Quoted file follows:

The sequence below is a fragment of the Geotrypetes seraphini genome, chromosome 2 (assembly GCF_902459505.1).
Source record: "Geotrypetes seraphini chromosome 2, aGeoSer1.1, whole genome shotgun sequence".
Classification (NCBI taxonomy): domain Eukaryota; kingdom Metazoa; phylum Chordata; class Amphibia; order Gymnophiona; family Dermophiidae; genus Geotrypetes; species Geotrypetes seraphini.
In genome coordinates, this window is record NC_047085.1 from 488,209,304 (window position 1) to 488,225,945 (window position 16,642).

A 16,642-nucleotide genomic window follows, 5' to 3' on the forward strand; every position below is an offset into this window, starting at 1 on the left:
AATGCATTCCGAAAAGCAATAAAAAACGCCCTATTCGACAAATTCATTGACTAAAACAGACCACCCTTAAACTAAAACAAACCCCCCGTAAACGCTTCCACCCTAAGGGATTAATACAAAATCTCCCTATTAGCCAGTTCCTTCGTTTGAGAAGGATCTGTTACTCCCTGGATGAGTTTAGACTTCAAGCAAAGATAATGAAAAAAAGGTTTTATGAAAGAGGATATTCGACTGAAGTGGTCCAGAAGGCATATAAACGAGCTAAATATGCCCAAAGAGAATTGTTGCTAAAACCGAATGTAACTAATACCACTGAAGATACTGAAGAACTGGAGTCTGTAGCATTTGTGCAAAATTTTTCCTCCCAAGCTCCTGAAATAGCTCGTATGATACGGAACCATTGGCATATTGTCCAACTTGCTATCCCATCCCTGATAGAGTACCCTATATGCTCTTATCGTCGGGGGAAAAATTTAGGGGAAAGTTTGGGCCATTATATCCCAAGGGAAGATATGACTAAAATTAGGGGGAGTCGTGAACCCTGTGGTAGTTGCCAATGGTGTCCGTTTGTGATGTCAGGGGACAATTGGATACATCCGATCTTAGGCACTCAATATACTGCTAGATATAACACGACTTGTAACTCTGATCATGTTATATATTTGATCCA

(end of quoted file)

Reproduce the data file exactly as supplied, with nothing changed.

The sequence below is a fragment of the Geotrypetes seraphini genome, chromosome 2 (assembly GCF_902459505.1).
Source record: "Geotrypetes seraphini chromosome 2, aGeoSer1.1, whole genome shotgun sequence".
Classification (NCBI taxonomy): domain Eukaryota; kingdom Metazoa; phylum Chordata; class Amphibia; order Gymnophiona; family Dermophiidae; genus Geotrypetes; species Geotrypetes seraphini.
In genome coordinates, this window is record NC_047085.1 from 488,209,304 (window position 1) to 488,225,945 (window position 16,642).

A 16,642-nucleotide genomic window follows, 5' to 3' on the forward strand; every position below is an offset into this window, starting at 1 on the left:
AATGCATTCCGAAAAGCAATAAAAAACGCCCTATTCGACAAATTCATTGACTAAAACAGACCACCCTTAAACTAAAACAAACCCCCCGTAAACGCTTCCACCCTAAGGGATTAATACAAAATCTCCCTATTAGCCAGTTCCTTCGTTTGAGAAGGATCTGTTACTCCCTGGATGAGTTTAGACTTCAAGCAAAGATAATGAAAAAAAGGTTTTATGAAAGAGGATATTCGACTGAAGTGGTCCAGAAGGCATATAAACGAGCTAAATATGCCCAAAGAGAATTGTTGCTAAAACCGAATGTAACTAATACCACTGAAGATACTGAAGAACTGGAGTCTGTAGCATTTGTGCAAAATTTTTCCTCCCAAGCTCCTGAAATAGCTCGTATGATACGGAACCATTGGCATATTGTCCAACTTGCTATCCCATCCCTGATAGAGTACCCTATATGCTCTTATCGTCGGGGGAAAAATTTAGGGGAAAGTTTGGGCCATTATATCCCAAGGGAAGATATGACTAAAATTAGGGGGAGTCGTGAACCCTGTGGTAGTTGCCAATGGTGTCCGTTTGTGATGTCAGGGGACAATTGGATACATCCGATCTTAGGCACTCAATATACTGCTAGATATAACACGACTTGTAACTCTGATCATGTTATATATTTGATCCA